Yes, the Oscars are upon us, and with the nominations out there in the world, preparing us for one last hurrah, we've decided to rank the just-announced Best Picture contenders for your prioritized viewing pleasure. They may not be our favorite movies of the year, but every nominee is worth your time -- as long as you finished last year's Best Picture nominees. Here's the rundown.
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Cast: Andrew Garfield, Sam Worthington, Luke Bracey, Teresa Palmer Director: Mel Gibson (Braveheart) Additional nominations: Garfield for Best Actor; Gibson for Best Director; Best Sound Editing; Best Sound Mixing Our take: Gibson's war movie is as '90s-era prestige picture as they come, the nostalgic heart of Forrest Gump combined with the no-frills violence of Saving Private Ryan's D-Day sequence. Garfield plays Desmond Doss, a real-life WWII medic who refused to carry a gun as a conscientious objector and went on to save 75 lives in combat, with a modest do-gooder attitude that channels Jimmy Stewart. Gibson sends the whole thing over the top with blood-splattering action sequences. Will it win? In a parallel universe where Gibson isn't a rabid dog with a record of cringe-worthy obscenities, maybe. Hollywood bumping the actor-turned-filmmaker into the Best Director category will earn blowback from critics, and on the night of, it'll likely keep him off the podium for political and artistic reasons.
8. Hidden Figures
Cast: Taraji P. Henson, Octavia Spencer, Janelle Monáe, Kevin Costner Director: Theodore Melfi (St. Vincent) Additional nominations: Spencer for Best Supporting Actress; Best Adapted Screenplay Our take: Making the feel-good movie of the year is not rocket science. Hidden Figures took a true story (the life of Katherine G. Johnson, the African-American mathematician who crunched numbers on NASA's Project Mercury), added the perfect cast, and tied it up with a schmaltzy wow-we-really-pulled-off-the-mission bow. The movie has problems, but who'd complain about them? Will it win?Hidden Figures could be the only antidote to our current political climate.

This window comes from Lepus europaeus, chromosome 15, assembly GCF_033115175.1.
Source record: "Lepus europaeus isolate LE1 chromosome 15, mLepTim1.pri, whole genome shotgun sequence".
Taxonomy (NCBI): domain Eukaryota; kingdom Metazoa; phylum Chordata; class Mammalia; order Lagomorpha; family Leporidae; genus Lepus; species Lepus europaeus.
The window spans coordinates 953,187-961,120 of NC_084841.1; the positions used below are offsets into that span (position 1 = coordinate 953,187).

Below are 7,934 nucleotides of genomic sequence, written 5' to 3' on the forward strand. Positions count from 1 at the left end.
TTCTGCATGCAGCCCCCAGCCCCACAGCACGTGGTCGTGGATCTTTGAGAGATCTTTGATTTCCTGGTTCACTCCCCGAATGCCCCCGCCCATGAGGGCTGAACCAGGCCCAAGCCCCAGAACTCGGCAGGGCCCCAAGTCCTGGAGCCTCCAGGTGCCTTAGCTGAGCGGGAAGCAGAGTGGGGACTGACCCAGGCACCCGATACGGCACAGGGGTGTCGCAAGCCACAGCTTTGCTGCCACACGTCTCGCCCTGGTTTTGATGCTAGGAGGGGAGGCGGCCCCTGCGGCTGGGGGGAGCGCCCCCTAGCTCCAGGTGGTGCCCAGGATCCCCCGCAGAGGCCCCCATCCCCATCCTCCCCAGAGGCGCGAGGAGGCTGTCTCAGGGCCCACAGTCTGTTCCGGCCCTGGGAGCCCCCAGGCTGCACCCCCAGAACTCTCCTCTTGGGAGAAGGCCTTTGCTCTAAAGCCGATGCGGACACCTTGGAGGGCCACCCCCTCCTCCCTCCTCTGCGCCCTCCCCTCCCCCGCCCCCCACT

7. Hell or High Water
Cast: Jeff Bridges, Chris Pine, Ben Foster, Gil Birmingham Director: David Mackenzie (Starred Up) Additional nominations: Bridges for Best Supporting Actor; Best Original Screenplay Our take: A tense Texas crime thriller with the added horsepower of financial crisis. Overblown by the Oscar buzz. Doesn't Jeff Bridges play a sheriff in every movie? And Ben Foster an unhinged, gun-toting criminal type who acts before he thinks? We enjoyed touching down in the world of Hell or High Water, but we've been there before. Will it win? Naw, partner.
Cast: Denzel Washington, Viola Davis, Stephen McKinley Henderson, Jovan Adepo Director: Denzel Washington (The Great Debaters) Additional nominations: Washington for Best Actor; Davis for Best Supporting Actress; Best Adapted Screenplay Our take: Washington and Davis starred in the Broadway revival of August Wilson's acclaimed play, and they bring all their worn gravitas to the screen as a couple warring over American values. Washington's clean-cut direction provides the actors with a metronome. Fences is crackling moviemaking. Will it win? It's not likely, when stacked next to visual heavy-hitters, which typically lure voters in the end.